THE FACTS One report says smartphone users check Facebook 13.8 times a day, on average.[1] This study was done in 2013, so I can predict the numbers have only gone up between now and then. Have you ever stepped on a subway or a bus, or stood in a long line anywhere? If you look around, you’ll notice that almost everyone is on their phone.

Smart phones are becoming the easiest and quickest way to access news and friends all at once. The average user reaches for their phone when they wake up in the morning. These users check their personal emails and Facebook before they get out of bed. Many of us pick up our phones more than 1500 times each week. Average owners use their smartphone for 3 hours and 16 minutes a day.[2]

Many smartphone owners also confessed to finding themselves using their phones without realizing they’re doing so, with 2/3rds saying they have managed to log in and browse Facebook without thinking.[3] This learned behavior puts parts of our lives on autopilot.

ARE WE ADDICTED? WebMD places the topic of Technology Addiction under their Substance Abuse and Addiction Health Center. Our uber-connected lives have made us virtually available at any time, at any place — the movies, the golf course, traffic lights, you name it.[4]

We are now more wired than ever. Researchers from the University of Glasgow found that half of the study participants reported checking their email once an hour, while some individuals check up to 30 to 40 times an hour.[5]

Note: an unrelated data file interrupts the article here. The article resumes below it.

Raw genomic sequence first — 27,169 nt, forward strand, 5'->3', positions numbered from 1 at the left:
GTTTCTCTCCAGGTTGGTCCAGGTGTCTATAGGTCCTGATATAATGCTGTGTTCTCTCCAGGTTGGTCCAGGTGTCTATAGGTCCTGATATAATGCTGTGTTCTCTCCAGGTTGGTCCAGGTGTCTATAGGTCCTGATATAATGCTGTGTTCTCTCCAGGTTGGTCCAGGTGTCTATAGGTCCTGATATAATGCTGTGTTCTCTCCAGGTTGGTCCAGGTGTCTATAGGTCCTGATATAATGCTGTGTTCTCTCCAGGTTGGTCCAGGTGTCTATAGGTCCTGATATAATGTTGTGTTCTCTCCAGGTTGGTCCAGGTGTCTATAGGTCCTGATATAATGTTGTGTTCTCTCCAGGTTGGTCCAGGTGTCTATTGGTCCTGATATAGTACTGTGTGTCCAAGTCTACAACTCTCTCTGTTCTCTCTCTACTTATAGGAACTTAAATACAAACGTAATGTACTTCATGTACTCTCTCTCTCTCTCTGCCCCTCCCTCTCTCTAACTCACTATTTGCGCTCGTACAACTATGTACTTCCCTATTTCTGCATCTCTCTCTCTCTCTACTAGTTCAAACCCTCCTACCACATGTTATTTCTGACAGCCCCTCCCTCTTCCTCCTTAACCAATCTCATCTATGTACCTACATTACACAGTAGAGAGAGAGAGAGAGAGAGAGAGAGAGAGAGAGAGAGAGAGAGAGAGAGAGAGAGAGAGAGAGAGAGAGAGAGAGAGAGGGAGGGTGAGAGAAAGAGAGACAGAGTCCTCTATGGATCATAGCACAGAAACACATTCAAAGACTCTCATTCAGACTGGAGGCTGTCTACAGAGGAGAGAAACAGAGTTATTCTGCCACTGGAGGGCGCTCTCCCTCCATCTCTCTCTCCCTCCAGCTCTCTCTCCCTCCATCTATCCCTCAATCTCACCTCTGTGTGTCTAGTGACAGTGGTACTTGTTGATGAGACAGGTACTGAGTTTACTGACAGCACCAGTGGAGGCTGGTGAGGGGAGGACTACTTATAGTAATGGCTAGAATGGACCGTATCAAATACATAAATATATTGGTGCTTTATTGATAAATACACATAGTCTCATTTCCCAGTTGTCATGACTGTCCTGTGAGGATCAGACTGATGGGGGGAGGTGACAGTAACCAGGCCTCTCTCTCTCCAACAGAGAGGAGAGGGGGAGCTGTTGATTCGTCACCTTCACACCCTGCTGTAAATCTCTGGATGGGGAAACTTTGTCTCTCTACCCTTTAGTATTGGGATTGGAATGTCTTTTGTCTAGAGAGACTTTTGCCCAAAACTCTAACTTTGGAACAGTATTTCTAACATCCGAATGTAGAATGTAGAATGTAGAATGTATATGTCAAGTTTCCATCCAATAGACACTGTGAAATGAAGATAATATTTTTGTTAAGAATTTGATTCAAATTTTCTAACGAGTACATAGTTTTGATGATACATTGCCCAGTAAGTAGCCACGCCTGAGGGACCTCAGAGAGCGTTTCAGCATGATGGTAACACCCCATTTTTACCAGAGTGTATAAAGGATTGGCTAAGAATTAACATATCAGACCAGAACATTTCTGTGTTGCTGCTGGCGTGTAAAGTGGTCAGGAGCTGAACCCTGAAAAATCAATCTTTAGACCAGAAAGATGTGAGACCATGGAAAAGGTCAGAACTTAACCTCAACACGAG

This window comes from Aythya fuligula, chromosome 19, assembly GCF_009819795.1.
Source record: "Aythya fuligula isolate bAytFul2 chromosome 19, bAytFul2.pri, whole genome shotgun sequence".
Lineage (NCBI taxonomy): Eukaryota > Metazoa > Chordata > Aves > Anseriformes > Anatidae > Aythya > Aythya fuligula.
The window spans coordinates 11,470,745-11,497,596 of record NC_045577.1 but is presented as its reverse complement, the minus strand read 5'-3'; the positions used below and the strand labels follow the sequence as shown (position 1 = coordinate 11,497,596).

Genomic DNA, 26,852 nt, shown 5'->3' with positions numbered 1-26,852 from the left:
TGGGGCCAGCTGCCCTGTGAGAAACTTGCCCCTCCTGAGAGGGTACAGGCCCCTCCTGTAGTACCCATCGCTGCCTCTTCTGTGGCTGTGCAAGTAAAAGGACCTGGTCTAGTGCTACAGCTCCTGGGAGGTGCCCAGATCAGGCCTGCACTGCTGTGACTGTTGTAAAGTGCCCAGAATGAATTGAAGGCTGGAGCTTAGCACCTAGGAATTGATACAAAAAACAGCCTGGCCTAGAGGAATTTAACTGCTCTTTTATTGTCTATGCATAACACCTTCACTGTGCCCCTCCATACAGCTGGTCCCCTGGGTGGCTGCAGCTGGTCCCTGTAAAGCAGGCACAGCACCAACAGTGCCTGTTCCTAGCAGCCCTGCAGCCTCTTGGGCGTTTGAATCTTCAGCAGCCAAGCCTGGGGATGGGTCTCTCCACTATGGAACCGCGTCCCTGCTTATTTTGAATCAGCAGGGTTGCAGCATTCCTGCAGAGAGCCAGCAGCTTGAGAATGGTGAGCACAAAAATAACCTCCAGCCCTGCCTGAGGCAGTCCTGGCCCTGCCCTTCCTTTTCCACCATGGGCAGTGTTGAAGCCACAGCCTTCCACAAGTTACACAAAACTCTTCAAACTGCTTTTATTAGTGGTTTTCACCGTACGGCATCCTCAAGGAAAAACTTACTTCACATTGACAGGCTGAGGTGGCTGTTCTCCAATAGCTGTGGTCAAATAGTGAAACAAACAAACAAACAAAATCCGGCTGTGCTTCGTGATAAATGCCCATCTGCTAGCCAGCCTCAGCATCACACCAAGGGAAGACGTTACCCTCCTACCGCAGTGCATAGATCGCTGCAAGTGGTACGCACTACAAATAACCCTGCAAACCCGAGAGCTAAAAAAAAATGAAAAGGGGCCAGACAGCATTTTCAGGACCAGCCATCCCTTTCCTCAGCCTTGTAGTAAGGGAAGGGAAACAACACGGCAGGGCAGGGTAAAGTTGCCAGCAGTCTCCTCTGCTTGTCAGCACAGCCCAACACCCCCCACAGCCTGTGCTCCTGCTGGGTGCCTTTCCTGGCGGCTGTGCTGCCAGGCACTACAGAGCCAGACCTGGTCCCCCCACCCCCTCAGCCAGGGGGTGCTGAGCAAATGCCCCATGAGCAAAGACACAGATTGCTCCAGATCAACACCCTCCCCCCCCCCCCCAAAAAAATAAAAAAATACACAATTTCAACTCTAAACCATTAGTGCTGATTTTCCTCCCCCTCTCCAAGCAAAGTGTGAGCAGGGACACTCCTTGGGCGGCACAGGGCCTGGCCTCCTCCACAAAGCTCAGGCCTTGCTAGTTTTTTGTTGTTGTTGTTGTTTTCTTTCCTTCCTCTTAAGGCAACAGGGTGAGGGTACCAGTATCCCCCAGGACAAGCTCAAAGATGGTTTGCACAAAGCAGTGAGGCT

"I live and die in email," says IT manager Christopher Post in Camp Hill, Pa. "I found a PDA to be a double-edged sword. It can certainly allow you to do a lot more in any given day, but there is certainly a cost associated. I tend to lose out on a lot of other experiences, like when I should be paying attention at the dinner table.”[6]

I admit that I have seen this behavior this trickle over into the business world. Replies in my inbox mere seconds after sending an email out. I’d also be lying if I said my business line didn’t receive a random text message every now and then, by someone who didn’t get the memo that they are texting a business line.

In an age where so much is available instantly at our finger tips, how do we unplug?

HOW DO WE GET UNSTUCK? I want to have more real time conversations with people, where someone is actually making time for me, and I’m making time for them. Where we are listening and responding, not responding to text messages while also checking in on Facebook and playing opponents on Words with Friends. Am I living in a fantasy world?